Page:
My backstory around the ATN audition was that they are selling the company and have to carve out ATN at an extremely important time with this seminal election about to happen and the world holding its breath. I don’t think Kerry is after money; I think she’s after power. From power comes money and from money comes power, so it’s hard to disconnect those things at times, but what she wants is a voice. If Waystar’s gone, we’re left with ATN, and she could be part of delivering this narrative that controls, as we all know, so much of this country.

When you were taping her ATN audition, how did you approach playing something that has to read wrong for an anchor, but right for whatever Kerry thinks she’s trying to do?
Kerry thought that audition was a formality. She didn’t want it to seem like a nepotism grab or a favor hire, so she was like, All right, I’ll do this chore because they all think I have this relationship with the boss. She knows she was uncomfortable, but I don’t think she knows she was as bad as she was. But also, she thinks it’s hers.

Then there’s charm. There’s pressure on women in general to have charm, and it’s definitely magnified if you have a media presence. I studied political presenters and TV hosts, but I wanted that audition to ultimately be Kerry’s idea of charm — her look, her outfit, her hair, and her smile. She’s like, “this is what charm looks like.” Everyone’s like, “Nope!” The discomfort of it is that she’s trying to appeal to an audience and that’s not in her vocabulary. Kerry doesn’t care to appeal to an audience.

In episode three, Kerry is so shocked after Logan’s death that she can’t stop smiling. Karl calls her “Chuckles the clown.” What was going through her head there?
They’ve talked in interviews about shooting the entire boat scene in a take. We did it on the plane as well. The kids called in and were on the phone with Tom as he did the entire scene, so we ran through a number of pages of text in that scene, too. Mostly, the camera’s with the old guard in the back of the plane, but in the front of the plane there was a lot of chaos, a lack of information, questioning, fear, shock, lack of absorption of reality, watching Tom try to deliver this news or soften news that was clearly right in front of us. I got to go through that whole scene. In the finished episode, you don’t see her initially, which I thought was amazing on the editor’s part, because then when she comes through those doors, you’re like, Oh, this person’s here!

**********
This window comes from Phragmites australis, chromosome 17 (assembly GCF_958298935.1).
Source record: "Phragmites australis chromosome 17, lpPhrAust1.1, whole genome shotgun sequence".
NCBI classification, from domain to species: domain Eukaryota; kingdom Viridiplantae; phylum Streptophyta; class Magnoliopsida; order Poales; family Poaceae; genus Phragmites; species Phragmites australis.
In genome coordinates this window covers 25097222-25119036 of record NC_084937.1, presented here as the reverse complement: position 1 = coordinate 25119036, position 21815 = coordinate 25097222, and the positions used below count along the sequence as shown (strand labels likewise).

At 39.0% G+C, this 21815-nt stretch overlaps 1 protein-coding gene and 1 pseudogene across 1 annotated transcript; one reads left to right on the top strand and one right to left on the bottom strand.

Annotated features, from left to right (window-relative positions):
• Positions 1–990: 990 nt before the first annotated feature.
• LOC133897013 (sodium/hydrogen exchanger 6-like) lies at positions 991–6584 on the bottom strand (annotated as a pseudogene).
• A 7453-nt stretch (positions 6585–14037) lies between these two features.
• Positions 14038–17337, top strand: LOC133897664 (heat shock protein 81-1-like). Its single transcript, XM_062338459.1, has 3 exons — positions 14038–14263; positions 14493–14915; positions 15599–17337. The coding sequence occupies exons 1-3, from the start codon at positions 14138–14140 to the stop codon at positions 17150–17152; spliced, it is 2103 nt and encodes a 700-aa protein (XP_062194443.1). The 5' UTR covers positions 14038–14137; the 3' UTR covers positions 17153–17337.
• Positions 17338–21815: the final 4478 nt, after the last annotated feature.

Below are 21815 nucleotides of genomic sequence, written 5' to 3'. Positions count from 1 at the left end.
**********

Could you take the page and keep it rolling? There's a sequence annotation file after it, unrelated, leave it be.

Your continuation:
So much of what I love about this show and the writing is it’s so human. Grief and shock are so strange. It was written that she’s having this strange reaction and maybe she has some giggles or moments of strange smiling. I loved that. How we process shock and how we process loss can be so disorienting.

It’s interesting to see her react in real time: This is maybe not the appropriate response. And then also, Do I need to be involved? These people are probably going to cut her out because she has so few allies.
Suddenly she’s lost her protector. She sees this barrier of all these people who have probably been putting on a good face because she has this relationship with Logan. She has his ear and now he’s gone. She’s in shock, and then she’s processing that she could be in a lot of trouble.

It’s fascinating to watch that side of her, because so much of what we’ve seen of Kerry is her being in a very protected place.
She’s been impenetrable up until now. In the audition, we saw moments of vulnerability. Then we saw her in shock, and then in four, we saw her in disrepair. It has been so satisfying to get to explore that interior life, because it’s all there. It’s just about what you don’t show.

One choice I’ve made throughout is that she’s kind of been tickled by Logan. I’ve smiled at him a lot, and maybe in the beginning I was scared of him, but then in episode one of this season, I made sure that when he’s having a moment of frustration, she’s not intimidated by it anymore. She’s charmed by it, she’s his fan.

Kerry and Juliana Canfield’s Jess, who’s Kendall’s assistant, are the two big assistant characters on Succession. As far as I can tell, you haven’t been in a scene together, but you’ve both come up through New York theater. Being on this together, have you gotten to talk about the assistant life?
We’ve thought of a whole spinoff series about the assistants. Sometimes our backstories interconnect. Juliana’s a really, really good friend of mine. I would’ve loved to have had some scenes with her. That would’ve been so satisfying. But in our spinoff series, there’s going to be a lot.

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Succession’s Zoë Winters on Kerry’s Apartment Showdown